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Supplements for MMA Athletes

by Jack Doherty - Dietitian at The Fight Dietitian thefightdietitian.com June 12, 2020 3 min read

Supplements for MMA Athletes

A question that is often asked is, “What supplements do UFC fighters typically take?” The following supplements are not only what a lot of UFC athletes utilise but are also what everyone should be using to increase performance; and are backed by the research.

Caffeine

Caffeine is the component to coffee that we all rely on and is the main ingredients in the ever-growing popular supplementation range known as “pre-workouts”, but the question is does it aid in the performance of an athlete? The complex explanation is that caffeine effects the central nervous system acting as a adenosine receptor antagonist, resulting in the alteration to the sympathetic nervous system, and fatigue and pain perception. Simply, caffeine can delay the perception of both effort and fatigue that usually occurs during exercise, allowing an athlete to work at a given intensity for longer, and potentially increasing performance.

Dosage: 1-3mg per Kg of Bodyweight (One hour prior to training), as this is when peak concentrations are seen in the blood! An example dose is a doubled shot short black which equates to around 200mg of caffeine.

Beta-Alanine

As combat sports have round 3-5 minutes, meaning there is heavy recruitment of the anaerobic energy system, which when in high use produces bi products in lactic acid and hydrogen ions (H+). The increase in hydrogen ions in the muscle, NOT LACTIC ACID ACCUMULATION AS SOME HAVE PREVIOUSLY THOUGHT, increases the acidity in the muscle, which is strongly correlated with muscle fatigue, resulting in the reduction in performance and the ability to train at high intensity. An increased availability of Beta-Alanine in the muscle in strongly associated with greater levels of muscle carnosine. The greater level of muscle carnosine results in an amplified ability to “buffer” the hydrogen ions/acidity allowing an athlete to train at high intensity for longer and delay fatigue, and therefore increasing performance.

DOSAGE: In relation to dosage, an optimal intake has yet to be established, although amounts of between 1.6 – 6.4 grams of Beta-Alanine per day has been seen to significantly increase muscle carnosine levels within muscle

Creatine

Creatine monohydrate has been found by researchers to be one of the most effective performance supplements currently available to athletes. Specifically, creatine enhances high-intensity exercise capacity (enhancing both power and strength), and potentially increasing lean body mass.

DOSAGE: Typical dose of between daily dose of 3-5 grams per day has been found to be effective.

Beetroot Juice

Beetroot juice contains high levels of nitrate (NO3−), which when ingested effectively increases blood nitric oxide (NO) concentrations.NO promotes vasodilation and blood flow, and positively impacts on muscle contractions. Beetroot juice given as a single dose or over a few days improves performance at intermittent, high-intensity efforts with short rest periods! In addition, beetroot juice supplementation has been seen to improve muscle power output and recent research has also found links to improved indicators of muscular fatigue.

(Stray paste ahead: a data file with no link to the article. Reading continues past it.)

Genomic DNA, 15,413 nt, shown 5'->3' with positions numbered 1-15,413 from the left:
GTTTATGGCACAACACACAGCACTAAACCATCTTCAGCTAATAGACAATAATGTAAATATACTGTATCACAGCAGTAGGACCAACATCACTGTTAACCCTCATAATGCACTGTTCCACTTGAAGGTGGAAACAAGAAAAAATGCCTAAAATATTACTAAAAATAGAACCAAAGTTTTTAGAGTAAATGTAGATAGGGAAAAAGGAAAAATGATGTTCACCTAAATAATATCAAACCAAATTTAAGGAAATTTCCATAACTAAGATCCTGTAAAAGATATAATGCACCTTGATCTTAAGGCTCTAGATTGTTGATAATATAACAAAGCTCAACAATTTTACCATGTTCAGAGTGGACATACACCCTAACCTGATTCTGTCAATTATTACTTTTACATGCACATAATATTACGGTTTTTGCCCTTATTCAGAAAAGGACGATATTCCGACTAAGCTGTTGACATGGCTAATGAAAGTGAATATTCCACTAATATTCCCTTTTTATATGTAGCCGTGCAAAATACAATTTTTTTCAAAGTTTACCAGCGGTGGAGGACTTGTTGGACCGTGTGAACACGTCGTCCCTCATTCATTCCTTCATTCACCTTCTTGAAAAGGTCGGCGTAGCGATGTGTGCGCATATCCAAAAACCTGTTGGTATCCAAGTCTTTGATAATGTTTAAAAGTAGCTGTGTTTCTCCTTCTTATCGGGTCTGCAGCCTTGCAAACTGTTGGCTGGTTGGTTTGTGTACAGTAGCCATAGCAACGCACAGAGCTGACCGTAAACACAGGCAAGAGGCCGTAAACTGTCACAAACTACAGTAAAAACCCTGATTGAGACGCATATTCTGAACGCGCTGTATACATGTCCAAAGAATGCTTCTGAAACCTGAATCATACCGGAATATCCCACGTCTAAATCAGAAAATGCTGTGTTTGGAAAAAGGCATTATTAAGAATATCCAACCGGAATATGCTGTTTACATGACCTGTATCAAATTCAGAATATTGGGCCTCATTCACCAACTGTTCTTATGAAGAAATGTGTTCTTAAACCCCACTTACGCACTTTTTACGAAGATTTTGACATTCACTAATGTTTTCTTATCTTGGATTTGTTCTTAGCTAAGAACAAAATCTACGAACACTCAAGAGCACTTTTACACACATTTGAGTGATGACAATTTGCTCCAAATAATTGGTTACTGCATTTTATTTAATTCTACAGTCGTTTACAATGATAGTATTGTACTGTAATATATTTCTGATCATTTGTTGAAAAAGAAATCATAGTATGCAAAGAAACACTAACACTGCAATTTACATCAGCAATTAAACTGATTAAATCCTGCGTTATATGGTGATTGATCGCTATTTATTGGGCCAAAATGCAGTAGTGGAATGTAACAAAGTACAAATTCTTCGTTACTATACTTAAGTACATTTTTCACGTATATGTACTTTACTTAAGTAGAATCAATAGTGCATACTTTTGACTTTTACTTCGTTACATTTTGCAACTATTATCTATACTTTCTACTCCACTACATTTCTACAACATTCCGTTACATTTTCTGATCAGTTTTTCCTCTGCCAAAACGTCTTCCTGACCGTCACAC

Protein Powder

Protein supplementation can be helpful as part of a overall nutrition plan, although it is not an essential component. It is a fact that the athletic population have a greater protein requirement than the general population, but in saying this many athletes meet their protein requirements through the whole-food component of their nutrition plan. Vegan, and vegetarian athletes, on the other hand may find it more difficult to meet their requirements and supplementation may be a suitable option. Supplementation should be based upon the following; training load and therefore requirement, nutrition plan strategy, daily energy requirements, appetite post-training, budget and dietary requirements/preferences.

Electrolytes

Electrolytes are one of the most important components in maintaining fluid balance, proper muscle contraction and neural activity, which are all essential for performance and overall function.

Water is drawn to concentrations of electrolytes, so in basic terms it follows wherever the electrolytes go. When athletes sweat, then they're also losing electrolytes, so when you start to replace lost fluids, athletes need to be replacing the electrolytes as well.

Therefore, to optimise performance and recovery, it is essential that hydration protocols include the consumption of adequate amounts of electrolytes. Post Weigh-In is the most important time for electrolyte consumption and should be formulated on an individual basis by your dietitian. Overall, it is recommended that athletes consume adequate electrolytes daily, with heavy emphasises post-training as part of their hydration protocol.


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